Saturday, August 7, 2010

Plaza done right..or is it?

Pretty spiffy urban plaza in front of the Old Post Office in downtown St Louis. Took this picture when I came through, on my way back from Chicago. The tower rising behind it on the left side is condos, and they are adding a restaurant to this plaza right now, apparently.

And let me just say, about those scrubby little trees adorning the edges, what a beautiful urban ecosystem! This plaza also maintains other resemblances to the SR improves sight lines for the condo tower, it also requires that you STEP UP onto it because of the vertical separation between the plaza and the street level at the edge. Very anti-pedestrian, anti-urban.

I think you'll notice that there are a total of 2 people (plus myself, so I guess three) in existence on the entire plaza. This picture was taken at 4 pm on a Friday afternoon, when I'm sure even BOk Plaza in downtown OKC is more "bustling" than this.

I will say that you could make a stronger case for the need for a plaza in St Louis than in OKC, too--corporate towers in St Louis do not typically come surrounded by a moat and drawbridge like that they do in OKC (or in other words, a corporate plaza). Aside from the new elongated 3-block long "Citygarden" (green park) in downtown St Louis, there is very little open space.

And this, my friends, is the best-planned plaza I've seen in a LONG time.


Ben Terrill said...

I live in St. Louis, and worked in the Old Post Office building for 5 years, and I can tell you this about that plaza: They have tried everything to bring pedestrians to that place and nothing has worked: concerts, movie nights, festivals. What you see is the reality 99% of the time. This, despite the fact that 10,000 people live within 6 blocks, 90,000 people work downtown, and there are 6,000 hotel rooms. Contrast that with the remarkable success of CityGarden, which I hope you saw, and which will hopefully translate for OKC into the new Central Park, and you can see why some of us hold out little hope for Sandridge's plaza.

Walker, Downtown Ranger said...

Wow, that's an awesome perspective. To be honest, the Old Post Office was one of my favorite buildings I saw in all of St Louis. I thought everything surrounding the plaza was absolutely stunning architectural beauty, and the plaza is a great place to take it all just isn't a natural collecting point, and downtown open space isn't the destination that myopic officials think it is.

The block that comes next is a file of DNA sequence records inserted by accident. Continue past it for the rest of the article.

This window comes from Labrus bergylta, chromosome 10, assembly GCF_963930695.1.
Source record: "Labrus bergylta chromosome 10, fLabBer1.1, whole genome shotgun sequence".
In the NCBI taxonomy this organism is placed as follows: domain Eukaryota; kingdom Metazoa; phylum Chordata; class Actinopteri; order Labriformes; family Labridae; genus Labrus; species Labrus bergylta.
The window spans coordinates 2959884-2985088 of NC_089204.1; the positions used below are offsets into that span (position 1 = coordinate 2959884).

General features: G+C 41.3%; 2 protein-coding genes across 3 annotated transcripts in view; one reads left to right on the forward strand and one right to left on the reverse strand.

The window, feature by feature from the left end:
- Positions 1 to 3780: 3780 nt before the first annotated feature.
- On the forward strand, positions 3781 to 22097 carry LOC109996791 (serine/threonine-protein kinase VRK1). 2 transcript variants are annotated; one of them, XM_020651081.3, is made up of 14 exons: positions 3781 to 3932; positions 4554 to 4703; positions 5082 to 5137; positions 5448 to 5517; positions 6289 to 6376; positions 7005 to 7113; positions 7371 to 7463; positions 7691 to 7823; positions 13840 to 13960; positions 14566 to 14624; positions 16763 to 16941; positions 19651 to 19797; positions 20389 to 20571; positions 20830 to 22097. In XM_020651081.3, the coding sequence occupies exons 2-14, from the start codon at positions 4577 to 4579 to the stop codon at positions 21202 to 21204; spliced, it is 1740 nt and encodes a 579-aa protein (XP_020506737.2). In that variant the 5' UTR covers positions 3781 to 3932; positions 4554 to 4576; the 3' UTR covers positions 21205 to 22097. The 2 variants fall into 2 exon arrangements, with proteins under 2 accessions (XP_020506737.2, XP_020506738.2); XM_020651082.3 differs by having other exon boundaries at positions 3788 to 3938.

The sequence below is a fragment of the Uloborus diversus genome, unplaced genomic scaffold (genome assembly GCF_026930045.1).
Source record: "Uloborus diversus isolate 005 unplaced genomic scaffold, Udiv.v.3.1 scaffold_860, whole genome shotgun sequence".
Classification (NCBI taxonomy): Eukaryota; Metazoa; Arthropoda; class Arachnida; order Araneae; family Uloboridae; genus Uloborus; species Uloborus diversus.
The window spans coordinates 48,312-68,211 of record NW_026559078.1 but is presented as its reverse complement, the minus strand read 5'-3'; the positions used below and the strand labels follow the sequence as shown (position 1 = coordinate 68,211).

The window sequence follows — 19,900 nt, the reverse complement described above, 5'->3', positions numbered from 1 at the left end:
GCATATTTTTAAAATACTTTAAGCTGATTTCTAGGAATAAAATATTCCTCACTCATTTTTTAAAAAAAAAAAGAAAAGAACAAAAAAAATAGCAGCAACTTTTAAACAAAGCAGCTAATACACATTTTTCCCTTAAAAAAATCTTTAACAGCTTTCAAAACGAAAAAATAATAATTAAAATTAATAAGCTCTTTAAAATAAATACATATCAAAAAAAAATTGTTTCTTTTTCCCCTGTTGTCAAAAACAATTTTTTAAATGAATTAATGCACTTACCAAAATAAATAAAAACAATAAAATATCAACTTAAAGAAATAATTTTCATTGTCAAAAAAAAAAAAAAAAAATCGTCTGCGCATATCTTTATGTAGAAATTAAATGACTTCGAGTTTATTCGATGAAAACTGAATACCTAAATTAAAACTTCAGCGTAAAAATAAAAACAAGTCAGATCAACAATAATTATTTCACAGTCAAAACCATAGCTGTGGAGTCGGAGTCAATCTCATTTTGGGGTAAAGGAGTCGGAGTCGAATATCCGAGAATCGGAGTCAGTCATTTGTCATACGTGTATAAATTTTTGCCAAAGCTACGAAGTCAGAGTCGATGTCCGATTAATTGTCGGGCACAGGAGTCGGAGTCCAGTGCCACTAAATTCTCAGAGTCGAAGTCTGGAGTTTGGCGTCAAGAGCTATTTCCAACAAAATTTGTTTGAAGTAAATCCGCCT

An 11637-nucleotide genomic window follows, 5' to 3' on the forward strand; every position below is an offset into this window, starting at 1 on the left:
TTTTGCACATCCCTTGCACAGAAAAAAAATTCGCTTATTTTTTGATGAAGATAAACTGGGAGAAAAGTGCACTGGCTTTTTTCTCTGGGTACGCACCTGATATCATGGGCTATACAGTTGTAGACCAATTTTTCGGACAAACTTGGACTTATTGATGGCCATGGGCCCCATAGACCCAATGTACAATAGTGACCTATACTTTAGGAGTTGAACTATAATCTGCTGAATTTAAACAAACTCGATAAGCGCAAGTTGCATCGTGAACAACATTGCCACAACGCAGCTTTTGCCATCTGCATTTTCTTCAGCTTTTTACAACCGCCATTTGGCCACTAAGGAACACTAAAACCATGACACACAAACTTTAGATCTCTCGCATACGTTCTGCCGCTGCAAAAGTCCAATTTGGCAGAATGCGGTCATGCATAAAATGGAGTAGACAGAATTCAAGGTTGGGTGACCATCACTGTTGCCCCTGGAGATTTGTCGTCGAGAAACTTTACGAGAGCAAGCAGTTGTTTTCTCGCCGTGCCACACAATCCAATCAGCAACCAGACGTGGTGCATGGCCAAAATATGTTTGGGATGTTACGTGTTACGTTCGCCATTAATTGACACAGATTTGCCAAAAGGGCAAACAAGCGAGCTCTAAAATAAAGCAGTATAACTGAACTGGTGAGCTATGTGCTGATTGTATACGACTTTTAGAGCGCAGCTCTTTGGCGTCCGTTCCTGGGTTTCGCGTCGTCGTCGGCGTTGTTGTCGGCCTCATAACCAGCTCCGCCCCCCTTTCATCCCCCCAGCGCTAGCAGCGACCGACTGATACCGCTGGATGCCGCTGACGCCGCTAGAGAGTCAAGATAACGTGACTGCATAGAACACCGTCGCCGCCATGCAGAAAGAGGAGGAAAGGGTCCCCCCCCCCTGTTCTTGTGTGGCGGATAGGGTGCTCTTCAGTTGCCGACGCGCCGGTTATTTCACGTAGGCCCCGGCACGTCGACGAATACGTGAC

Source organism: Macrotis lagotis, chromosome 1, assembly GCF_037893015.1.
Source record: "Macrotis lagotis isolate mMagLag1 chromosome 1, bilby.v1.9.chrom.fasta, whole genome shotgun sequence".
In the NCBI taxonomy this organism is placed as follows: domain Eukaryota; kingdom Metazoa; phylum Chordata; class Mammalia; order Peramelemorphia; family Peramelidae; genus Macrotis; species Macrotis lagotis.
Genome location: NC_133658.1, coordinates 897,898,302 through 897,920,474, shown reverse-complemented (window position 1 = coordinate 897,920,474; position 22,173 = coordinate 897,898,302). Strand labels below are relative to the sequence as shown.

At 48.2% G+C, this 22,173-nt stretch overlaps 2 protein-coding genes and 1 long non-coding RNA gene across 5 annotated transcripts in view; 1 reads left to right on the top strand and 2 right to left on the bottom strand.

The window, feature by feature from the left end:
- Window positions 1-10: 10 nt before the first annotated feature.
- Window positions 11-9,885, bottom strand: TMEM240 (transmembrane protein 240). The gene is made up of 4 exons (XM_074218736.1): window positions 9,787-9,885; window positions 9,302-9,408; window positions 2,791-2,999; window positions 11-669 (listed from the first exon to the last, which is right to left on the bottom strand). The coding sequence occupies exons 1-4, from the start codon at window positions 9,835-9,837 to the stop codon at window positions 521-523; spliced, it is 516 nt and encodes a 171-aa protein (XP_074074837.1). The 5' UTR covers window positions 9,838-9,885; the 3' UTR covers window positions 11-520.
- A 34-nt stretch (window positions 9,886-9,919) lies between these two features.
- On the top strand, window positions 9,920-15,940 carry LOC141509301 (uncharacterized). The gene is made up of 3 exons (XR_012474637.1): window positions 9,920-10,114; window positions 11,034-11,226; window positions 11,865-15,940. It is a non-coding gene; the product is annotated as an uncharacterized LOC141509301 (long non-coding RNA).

I am kicking myself that I did not get to see the CityGarden. A friend of mine at Wash U gave me the pointers I went off of when I stopped through, and left off CityGarden. I knew of its construction because it was featured on but did not know it was finished--I walked up 4th/7th/whatever and couldn't find ANY other e/w street that compelled me to walk down. I missed it by 1 block. Wayfinding in downtown St Louis is horrible, especially around Wash Ave.

Beautiful city, though. I thought St Louis was a real gem of a city. At least in the south side and central corridor (despite that the two seem rather disconnected).

Ben Terrill said...

It kills me, with your obvious passion for urban spaces, that you did not get to CityGarden. Really is like a minature Millenium Park.
What you write about "natural collecting point" is on target. In downtown STL, mist action is a couple blocks north of OPO Plaza, and a couple of blocks south. It's a little bit of a dead space. Rather than attracting people, it repels them. If you have Washington, CityGarden,( and to a lesser extent Olive) that already bustle, you need to realize that reality. This is one thing I worry about with downtown OKC, too many "collecting points" (natural or otherwise) disperses the population and makes things seem deader than they even are. A downtown OKC's size certainly doesn't need more than one or two open spaces.